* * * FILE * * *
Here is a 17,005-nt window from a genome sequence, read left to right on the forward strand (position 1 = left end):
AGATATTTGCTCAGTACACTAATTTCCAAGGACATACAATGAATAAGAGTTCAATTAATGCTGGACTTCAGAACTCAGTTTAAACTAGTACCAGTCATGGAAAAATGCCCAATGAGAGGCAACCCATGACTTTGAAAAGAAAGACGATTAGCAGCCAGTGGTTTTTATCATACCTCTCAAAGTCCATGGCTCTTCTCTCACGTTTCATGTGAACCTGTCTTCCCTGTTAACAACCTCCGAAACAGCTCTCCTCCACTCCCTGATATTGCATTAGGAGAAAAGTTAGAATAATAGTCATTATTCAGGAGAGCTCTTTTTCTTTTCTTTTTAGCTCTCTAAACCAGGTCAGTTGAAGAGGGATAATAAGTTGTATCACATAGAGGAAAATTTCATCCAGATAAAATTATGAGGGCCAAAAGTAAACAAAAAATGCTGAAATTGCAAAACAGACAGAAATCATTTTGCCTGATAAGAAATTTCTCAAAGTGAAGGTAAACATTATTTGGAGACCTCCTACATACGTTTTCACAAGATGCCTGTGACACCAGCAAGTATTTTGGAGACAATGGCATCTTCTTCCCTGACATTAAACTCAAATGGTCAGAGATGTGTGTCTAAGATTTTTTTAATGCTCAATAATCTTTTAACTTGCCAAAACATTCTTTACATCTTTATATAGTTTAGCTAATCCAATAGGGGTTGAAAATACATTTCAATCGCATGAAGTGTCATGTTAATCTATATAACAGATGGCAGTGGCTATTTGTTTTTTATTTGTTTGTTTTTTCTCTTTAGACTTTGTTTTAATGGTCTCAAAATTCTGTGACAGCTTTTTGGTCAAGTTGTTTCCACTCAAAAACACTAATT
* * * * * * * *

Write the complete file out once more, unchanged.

Here is a 17,005-nt window from a genome sequence, read left to right on the forward strand (position 1 = left end):
AGATATTTGCTCAGTACACTAATTTCCAAGGACATACAATGAATAAGAGTTCAATTAATGCTGGACTTCAGAACTCAGTTTAAACTAGTACCAGTCATGGAAAAATGCCCAATGAGAGGCAACCCATGACTTTGAAAAGAAAGACGATTAGCAGCCAGTGGTTTTTATCATACCTCTCAAAGTCCATGGCTCTTCTCTCACGTTTCATGTGAACCTGTCTTCCCTGTTAACAACCTCCGAAACAGCTCTCCTCCACTCCCTGATATTGCATTAGGAGAAAAGTTAGAATAATAGTCATTATTCAGGAGAGCTCTTTTTCTTTTCTTTTTAGCTCTCTAAACCAGGTCAGTTGAAGAGGGATAATAAGTTGTATCACATAGAGGAAAATTTCATCCAGATAAAATTATGAGGGCCAAAAGTAAACAAAAAATGCTGAAATTGCAAAACAGACAGAAATCATTTTGCCTGATAAGAAATTTCTCAAAGTGAAGGTAAACATTATTTGGAGACCTCCTACATACGTTTTCACAAGATGCCTGTGACACCAGCAAGTATTTTGGAGACAATGGCATCTTCTTCCCTGACATTAAACTCAAATGGTCAGAGATGTGTGTCTAAGATTTTTTTAATGCTCAATAATCTTTTAACTTGCCAAAACATTCTTTACATCTTTATATAGTTTAGCTAATCCAATAGGGGTTGAAAATACATTTCAATCGCATGAAGTGTCATGTTAATCTATATAACAGATGGCAGTGGCTATTTGTTTTTTATTTGTTTGTTTTTTCTCTTTAGACTTTGTTTTAATGGTCTCAAAATTCTGTGACAGCTTTTTGGTCAAGTTGTTTCCACTCAAAAACACTAATT